What Ebola outbreak would look like in U.S.
Doctor warns whole cities could be shut down
Published: 3 hours ago
author-image Leo Hohmann About | Email | Archive
Leo Hohmann is a news editor for WND. He has been a reporter and editor at several suburban newspapers in the Atlanta and Charlotte, North Carolina, areas and also served as managing editor of Triangle Business Journal in Raleigh, North Carolina.
According to a senior health fellow at the Council on Foreign Relations, the world has no strategic plan to contain the worst Ebola outbreak in history while scientists are saying an outbreak on U.S. soil would require sweeping measures.
Total quarantine of cities or sections of infected cities and restrictions on air travel could be expected.
“We’re now in a perfect storm,” Laurie Garrett said in a CFR conference call Thursday in which she described the United Nations World Health Organization as “bankrupt” and drowning in debt. “There is no strategic plan for how this epidemic will be brought under control.”
The same term, “perfect storm,” was also used to describe the Ebola outbreak Thursday by the director of the U.S. Centers for Disease Control, Dr. Tom Frieden, in testimony before Congress.
If the statements are true, each nation must come up with its own plan to protect its people.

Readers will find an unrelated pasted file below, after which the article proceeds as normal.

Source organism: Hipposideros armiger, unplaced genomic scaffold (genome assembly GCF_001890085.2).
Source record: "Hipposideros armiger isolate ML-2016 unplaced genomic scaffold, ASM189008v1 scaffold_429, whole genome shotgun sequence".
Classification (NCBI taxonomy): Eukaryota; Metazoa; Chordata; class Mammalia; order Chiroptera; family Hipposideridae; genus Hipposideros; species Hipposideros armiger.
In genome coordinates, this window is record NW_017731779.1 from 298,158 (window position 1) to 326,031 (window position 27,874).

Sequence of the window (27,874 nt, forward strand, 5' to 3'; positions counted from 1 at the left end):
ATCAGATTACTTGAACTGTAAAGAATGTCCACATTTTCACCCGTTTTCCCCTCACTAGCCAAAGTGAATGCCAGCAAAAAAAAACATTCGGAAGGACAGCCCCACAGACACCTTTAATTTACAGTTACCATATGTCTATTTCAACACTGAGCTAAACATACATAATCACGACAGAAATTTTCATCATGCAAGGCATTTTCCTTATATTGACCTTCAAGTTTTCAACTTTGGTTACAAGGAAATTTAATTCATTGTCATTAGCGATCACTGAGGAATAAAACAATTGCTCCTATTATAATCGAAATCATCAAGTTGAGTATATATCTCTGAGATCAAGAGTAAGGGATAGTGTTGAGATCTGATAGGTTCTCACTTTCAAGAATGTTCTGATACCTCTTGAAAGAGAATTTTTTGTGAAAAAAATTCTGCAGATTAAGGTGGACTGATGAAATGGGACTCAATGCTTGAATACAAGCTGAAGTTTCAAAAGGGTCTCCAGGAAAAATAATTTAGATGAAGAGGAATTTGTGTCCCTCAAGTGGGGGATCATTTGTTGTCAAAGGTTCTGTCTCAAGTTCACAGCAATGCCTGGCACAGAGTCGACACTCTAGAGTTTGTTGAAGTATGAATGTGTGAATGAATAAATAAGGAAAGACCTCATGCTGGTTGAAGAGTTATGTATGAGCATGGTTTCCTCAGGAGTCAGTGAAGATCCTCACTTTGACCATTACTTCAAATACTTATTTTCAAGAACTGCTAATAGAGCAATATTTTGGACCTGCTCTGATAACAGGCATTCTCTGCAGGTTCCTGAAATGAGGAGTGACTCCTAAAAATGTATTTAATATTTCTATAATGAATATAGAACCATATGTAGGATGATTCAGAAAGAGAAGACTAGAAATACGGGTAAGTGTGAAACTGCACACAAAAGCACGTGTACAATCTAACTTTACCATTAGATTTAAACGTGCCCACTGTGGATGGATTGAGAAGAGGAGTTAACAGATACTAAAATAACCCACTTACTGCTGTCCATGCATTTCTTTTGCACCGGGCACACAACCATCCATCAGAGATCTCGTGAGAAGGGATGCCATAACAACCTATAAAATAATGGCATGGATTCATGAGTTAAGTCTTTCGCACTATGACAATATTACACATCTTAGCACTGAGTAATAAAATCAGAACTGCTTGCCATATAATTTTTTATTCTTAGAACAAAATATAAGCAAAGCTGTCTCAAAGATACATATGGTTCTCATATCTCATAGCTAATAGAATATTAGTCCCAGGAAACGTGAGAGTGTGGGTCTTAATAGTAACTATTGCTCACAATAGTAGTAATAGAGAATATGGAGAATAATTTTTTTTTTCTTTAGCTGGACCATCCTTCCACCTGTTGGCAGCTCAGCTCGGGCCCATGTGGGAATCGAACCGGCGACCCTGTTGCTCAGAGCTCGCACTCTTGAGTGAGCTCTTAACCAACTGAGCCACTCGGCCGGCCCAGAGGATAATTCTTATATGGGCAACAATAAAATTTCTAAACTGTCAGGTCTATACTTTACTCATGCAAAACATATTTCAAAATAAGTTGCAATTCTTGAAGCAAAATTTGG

In the United States, that job falls to the CDC in Atlanta. As Frieden testified Thursday, the CDC raised its emergency operations center to Level 1, the highest possible alert in an effort to better coordinate a CDC-organized surge of health professionals and equipment being rushed to West Africa in an effort to contain the Ebola outbreak.
Nearly 900 people have died of Ebola in four west African countries since February.
Frieden also told Congress that it’s “inevitable” that someone with Ebola will get on a plane and fly to the United States, risking an outbreak here.
If, or when, Ebola does show up in the United States, the only way to combat the virus is through strict quarantines, said Dr. Arthur Robinson, a biochemist with Oregon-based Doctors for Disaster Preparedness.
“I don’t want to contribute to scaring everybody but at the same time, you’re dealing with total quarantine,” Robinson said. “You might have to quarantine entire small cities. Hopefully that doesn’t happen but it could.”
Robinson, who stresses that he has no inside knowledge of the government’s plans other than what he’s already seen play out, says he doubts the United States would be adequately prepared for a major outbreak of Ebola on its soil.